Bentham and Foucault's Panopticon – Case Study Example

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The paper "Bentham and Foucault's Panopticon"  is a worthy example of a case study on architecture. The Panopticon is recognized as a unique building that was designed in the late century by the social theorist Jeremy Bentham. The name of the building immediately reflects on the function of the building, which was to allow maximum surveillance without the knowledge of the prisoners. The design of the building was conducted as a surveillance machine, where the inmates could not be able to tell whether they are being watched or not. The popularity of the panopticon has since highly increased in the architectural scene based on the fact that it incorporates architecture with spatial power.

This has not been the case for most buildings set up in the eighteenth century because they were mainly built for inhabitance. However, the panopticon is a prison that focuses on the aspect of surveillance in relation to power. This is evident by the fact that the surveillance is conducted in a manner that the inmates do not relate to. The prisoners are aware of the surveillance taking place but they cannot be able to see the people watching them.

This affects the mental capacity of the prisoners as they do not have any control over the situation and the power is placed in the hands of the surveillance team. The knowledge that the prisoners have of being watched does not go as far as to let them know when it is being conducted. This leaves them with a feeling of the paranoia of being watched all the time because the surveillance can be conducted even when the prisoners are in their cells.

The original concept that Jeremy Bentham had was to make sure that certain costs that are needed in the constant surveillance process and this would also enable the inmates to maintain proper conduct. Bentham understood that if the prisoners knew they were constantly being watched would help the reform process and the government in general. Power is understood based on different concepts that mainly revolve as having the power to control others and the environment surrounding them. However, the incorporation of power in architecture brings out a unique interaction between power and architecture.

Buildings are given designs that best suit their purposes and can be able to serve the inhabitants accordingly. Michel Foucault represents his critical review on the aspect of the Panopticon and his interpretation of power. Foucault is highly recognized as a social theorist who believed in the concept of the freedom of the people. The understanding of the effect of power is mainly achieved through the understanding of people and how they respond to different factors. Therefore, Dovey incorporates his understanding of human relations and the knowledge that he has on the archeological systems to create different interpretations of the Panopticon.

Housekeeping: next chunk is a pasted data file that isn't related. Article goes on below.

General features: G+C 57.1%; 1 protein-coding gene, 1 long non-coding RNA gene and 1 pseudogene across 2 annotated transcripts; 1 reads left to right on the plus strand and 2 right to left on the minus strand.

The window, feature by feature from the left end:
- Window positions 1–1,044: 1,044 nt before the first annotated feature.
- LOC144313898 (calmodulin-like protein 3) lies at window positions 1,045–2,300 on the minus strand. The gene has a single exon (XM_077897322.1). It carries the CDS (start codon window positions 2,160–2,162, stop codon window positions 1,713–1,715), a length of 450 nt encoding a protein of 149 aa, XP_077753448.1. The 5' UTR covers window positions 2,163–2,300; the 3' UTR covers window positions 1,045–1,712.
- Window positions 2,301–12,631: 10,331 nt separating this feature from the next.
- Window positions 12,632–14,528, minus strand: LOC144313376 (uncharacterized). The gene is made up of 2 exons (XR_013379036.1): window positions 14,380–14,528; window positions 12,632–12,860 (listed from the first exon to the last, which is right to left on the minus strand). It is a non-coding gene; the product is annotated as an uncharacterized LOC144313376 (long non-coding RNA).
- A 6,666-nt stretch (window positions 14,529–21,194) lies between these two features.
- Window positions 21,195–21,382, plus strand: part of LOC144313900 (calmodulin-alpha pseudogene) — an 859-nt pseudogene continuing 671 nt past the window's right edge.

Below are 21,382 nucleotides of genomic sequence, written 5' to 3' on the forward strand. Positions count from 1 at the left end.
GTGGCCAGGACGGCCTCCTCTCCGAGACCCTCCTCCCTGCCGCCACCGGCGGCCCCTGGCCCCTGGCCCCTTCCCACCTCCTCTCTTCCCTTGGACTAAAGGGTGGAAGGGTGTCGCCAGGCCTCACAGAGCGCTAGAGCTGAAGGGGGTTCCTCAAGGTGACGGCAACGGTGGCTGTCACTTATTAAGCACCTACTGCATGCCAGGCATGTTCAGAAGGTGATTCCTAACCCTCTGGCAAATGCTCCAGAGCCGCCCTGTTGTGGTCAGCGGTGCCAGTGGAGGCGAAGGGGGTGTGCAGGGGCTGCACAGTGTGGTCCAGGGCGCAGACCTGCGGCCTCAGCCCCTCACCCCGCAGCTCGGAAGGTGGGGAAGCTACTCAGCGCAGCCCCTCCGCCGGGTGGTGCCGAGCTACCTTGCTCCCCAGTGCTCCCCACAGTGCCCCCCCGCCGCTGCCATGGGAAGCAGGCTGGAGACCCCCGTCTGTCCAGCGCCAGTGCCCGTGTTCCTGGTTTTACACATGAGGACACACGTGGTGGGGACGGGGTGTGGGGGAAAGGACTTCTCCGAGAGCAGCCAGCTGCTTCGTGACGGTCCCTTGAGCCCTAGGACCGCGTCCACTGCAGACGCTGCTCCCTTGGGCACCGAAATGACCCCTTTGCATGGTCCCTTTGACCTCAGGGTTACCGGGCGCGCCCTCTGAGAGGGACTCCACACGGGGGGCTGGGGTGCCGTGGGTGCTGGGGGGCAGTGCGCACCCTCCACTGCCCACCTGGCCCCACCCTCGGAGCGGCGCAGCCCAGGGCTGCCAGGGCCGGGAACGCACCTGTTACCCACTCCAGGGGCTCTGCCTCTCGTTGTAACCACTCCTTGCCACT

The effect of power is mainly in the archeological structure rather than the people trying to influence their authority. However, the main emphasis is based on the fact that knowledge is power. In this case, the Panopticon is built to harbor the prisoners until they reform and they lack the knowledge that dictates the power in the archeological structure. The information on the surveillance system of the building is privileged to the individuals keeping an eye on the prisoners and the people running the building as well.

The prisoners, on the other hand, the prisoners do not have the information regarding the manner in which they are being watched. This provides the controllers of the prison with the power to control the movements and actions of the prisoners. The only information that the prisoners have is the fact that they are being watched but they have no idea of how it is being conducted and this limits their freedom of mind.


Bentham, Jeremy. The Panopticon Writings, London: Verso, 1995.

Bozovic, Mladen. ‘Introduction: An Utterly Dark Spot.’ J. Bentham, The Panopticon

Writings. London, Verso: 1-27, 1995.

Foucault, Michel. Discipline and Punish. France: Gallimard Publishers, 1977. Print

Foucault, Michel. Madness and Civilisation: A History of Insanity in the Age of Reason. UK: Vintage,1989.

Miller, Jacques-Alain. ‘Jeremy Bentham"s Panoptic Device. UK: Verso,1987

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